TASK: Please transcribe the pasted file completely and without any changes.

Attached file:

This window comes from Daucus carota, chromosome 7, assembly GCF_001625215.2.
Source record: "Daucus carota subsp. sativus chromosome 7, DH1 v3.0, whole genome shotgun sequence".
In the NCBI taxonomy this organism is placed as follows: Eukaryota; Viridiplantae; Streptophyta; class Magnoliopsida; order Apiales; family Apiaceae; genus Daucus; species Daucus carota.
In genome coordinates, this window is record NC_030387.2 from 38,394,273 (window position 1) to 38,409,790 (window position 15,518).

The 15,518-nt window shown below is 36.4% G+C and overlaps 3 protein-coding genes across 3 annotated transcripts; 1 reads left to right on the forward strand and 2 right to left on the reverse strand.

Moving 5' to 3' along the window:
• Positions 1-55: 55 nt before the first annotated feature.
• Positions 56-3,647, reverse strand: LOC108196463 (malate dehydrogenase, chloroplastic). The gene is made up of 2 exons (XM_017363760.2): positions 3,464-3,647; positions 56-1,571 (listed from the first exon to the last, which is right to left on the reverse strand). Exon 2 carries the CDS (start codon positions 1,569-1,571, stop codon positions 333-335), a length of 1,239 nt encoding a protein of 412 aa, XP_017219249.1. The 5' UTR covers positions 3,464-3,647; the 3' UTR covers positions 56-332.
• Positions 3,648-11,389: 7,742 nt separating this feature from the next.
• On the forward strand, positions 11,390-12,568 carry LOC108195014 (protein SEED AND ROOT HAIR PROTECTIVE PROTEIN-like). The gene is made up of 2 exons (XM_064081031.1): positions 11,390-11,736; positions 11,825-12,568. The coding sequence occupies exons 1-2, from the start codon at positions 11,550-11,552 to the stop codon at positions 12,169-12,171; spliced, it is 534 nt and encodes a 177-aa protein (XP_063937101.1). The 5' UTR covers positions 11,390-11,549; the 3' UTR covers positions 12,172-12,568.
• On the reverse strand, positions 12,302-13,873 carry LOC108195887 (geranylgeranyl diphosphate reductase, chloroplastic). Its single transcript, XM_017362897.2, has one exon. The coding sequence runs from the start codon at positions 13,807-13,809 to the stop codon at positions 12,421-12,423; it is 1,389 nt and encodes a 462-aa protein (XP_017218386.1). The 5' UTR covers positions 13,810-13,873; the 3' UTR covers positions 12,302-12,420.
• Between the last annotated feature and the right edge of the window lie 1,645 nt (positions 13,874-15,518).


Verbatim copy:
This window comes from Daucus carota, chromosome 7, assembly GCF_001625215.2.
Source record: "Daucus carota subsp. sativus chromosome 7, DH1 v3.0, whole genome shotgun sequence".
In the NCBI taxonomy this organism is placed as follows: Eukaryota; Viridiplantae; Streptophyta; class Magnoliopsida; order Apiales; family Apiaceae; genus Daucus; species Daucus carota.
In genome coordinates, this window is record NC_030387.2 from 38,394,273 (window position 1) to 38,409,790 (window position 15,518).

The 15,518-nt window shown below is 36.4% G+C and overlaps 3 protein-coding genes across 3 annotated transcripts; 1 reads left to right on the forward strand and 2 right to left on the reverse strand.

Moving 5' to 3' along the window:
• Positions 1-55: 55 nt before the first annotated feature.
• Positions 56-3,647, reverse strand: LOC108196463 (malate dehydrogenase, chloroplastic). The gene is made up of 2 exons (XM_017363760.2): positions 3,464-3,647; positions 56-1,571 (listed from the first exon to the last, which is right to left on the reverse strand). Exon 2 carries the CDS (start codon positions 1,569-1,571, stop codon positions 333-335), a length of 1,239 nt encoding a protein of 412 aa, XP_017219249.1. The 5' UTR covers positions 3,464-3,647; the 3' UTR covers positions 56-332.
• Positions 3,648-11,389: 7,742 nt separating this feature from the next.
• On the forward strand, positions 11,390-12,568 carry LOC108195014 (protein SEED AND ROOT HAIR PROTECTIVE PROTEIN-like). The gene is made up of 2 exons (XM_064081031.1): positions 11,390-11,736; positions 11,825-12,568. The coding sequence occupies exons 1-2, from the start codon at positions 11,550-11,552 to the stop codon at positions 12,169-12,171; spliced, it is 534 nt and encodes a 177-aa protein (XP_063937101.1). The 5' UTR covers positions 11,390-11,549; the 3' UTR covers positions 12,172-12,568.
• On the reverse strand, positions 12,302-13,873 carry LOC108195887 (geranylgeranyl diphosphate reductase, chloroplastic). Its single transcript, XM_017362897.2, has one exon. The coding sequence runs from the start codon at positions 13,807-13,809 to the stop codon at positions 12,421-12,423; it is 1,389 nt and encodes a 462-aa protein (XP_017218386.1). The 5' UTR covers positions 13,810-13,873; the 3' UTR covers positions 12,302-12,420.
• Between the last annotated feature and the right edge of the window lie 1,645 nt (positions 13,874-15,518).